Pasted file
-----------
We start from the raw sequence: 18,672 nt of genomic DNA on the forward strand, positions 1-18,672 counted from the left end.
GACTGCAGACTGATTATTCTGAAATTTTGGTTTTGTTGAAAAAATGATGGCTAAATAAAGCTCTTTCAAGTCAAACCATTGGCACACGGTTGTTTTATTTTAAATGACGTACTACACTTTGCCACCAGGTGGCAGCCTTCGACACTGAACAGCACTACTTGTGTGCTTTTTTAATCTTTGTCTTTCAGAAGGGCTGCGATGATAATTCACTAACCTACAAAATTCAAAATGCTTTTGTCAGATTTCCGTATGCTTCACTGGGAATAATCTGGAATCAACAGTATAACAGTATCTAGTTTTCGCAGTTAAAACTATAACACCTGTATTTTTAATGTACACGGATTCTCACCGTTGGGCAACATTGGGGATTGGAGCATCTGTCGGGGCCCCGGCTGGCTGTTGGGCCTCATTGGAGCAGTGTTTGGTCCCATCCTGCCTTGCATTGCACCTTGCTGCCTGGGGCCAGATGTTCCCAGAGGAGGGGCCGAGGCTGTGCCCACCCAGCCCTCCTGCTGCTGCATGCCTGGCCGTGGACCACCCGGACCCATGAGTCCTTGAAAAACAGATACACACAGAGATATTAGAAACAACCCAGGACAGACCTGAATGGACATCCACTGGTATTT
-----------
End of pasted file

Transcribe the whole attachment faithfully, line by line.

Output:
We start from the raw sequence: 18,672 nt of genomic DNA on the forward strand, positions 1-18,672 counted from the left end.
GACTGCAGACTGATTATTCTGAAATTTTGGTTTTGTTGAAAAAATGATGGCTAAATAAAGCTCTTTCAAGTCAAACCATTGGCACACGGTTGTTTTATTTTAAATGACGTACTACACTTTGCCACCAGGTGGCAGCCTTCGACACTGAACAGCACTACTTGTGTGCTTTTTTAATCTTTGTCTTTCAGAAGGGCTGCGATGATAATTCACTAACCTACAAAATTCAAAATGCTTTTGTCAGATTTCCGTATGCTTCACTGGGAATAATCTGGAATCAACAGTATAACAGTATCTAGTTTTCGCAGTTAAAACTATAACACCTGTATTTTTAATGTACACGGATTCTCACCGTTGGGCAACATTGGGGATTGGAGCATCTGTCGGGGCCCCGGCTGGCTGTTGGGCCTCATTGGAGCAGTGTTTGGTCCCATCCTGCCTTGCATTGCACCTTGCTGCCTGGGGCCAGATGTTCCCAGAGGAGGGGCCGAGGCTGTGCCCACCCAGCCCTCCTGCTGCTGCATGCCTGGCCGTGGACCACCCGGACCCATGAGTCCTTGAAAAACAGATACACACAGAGATATTAGAAACAACCCAGGACAGACCTGAATGGACATCCACTGGTATTT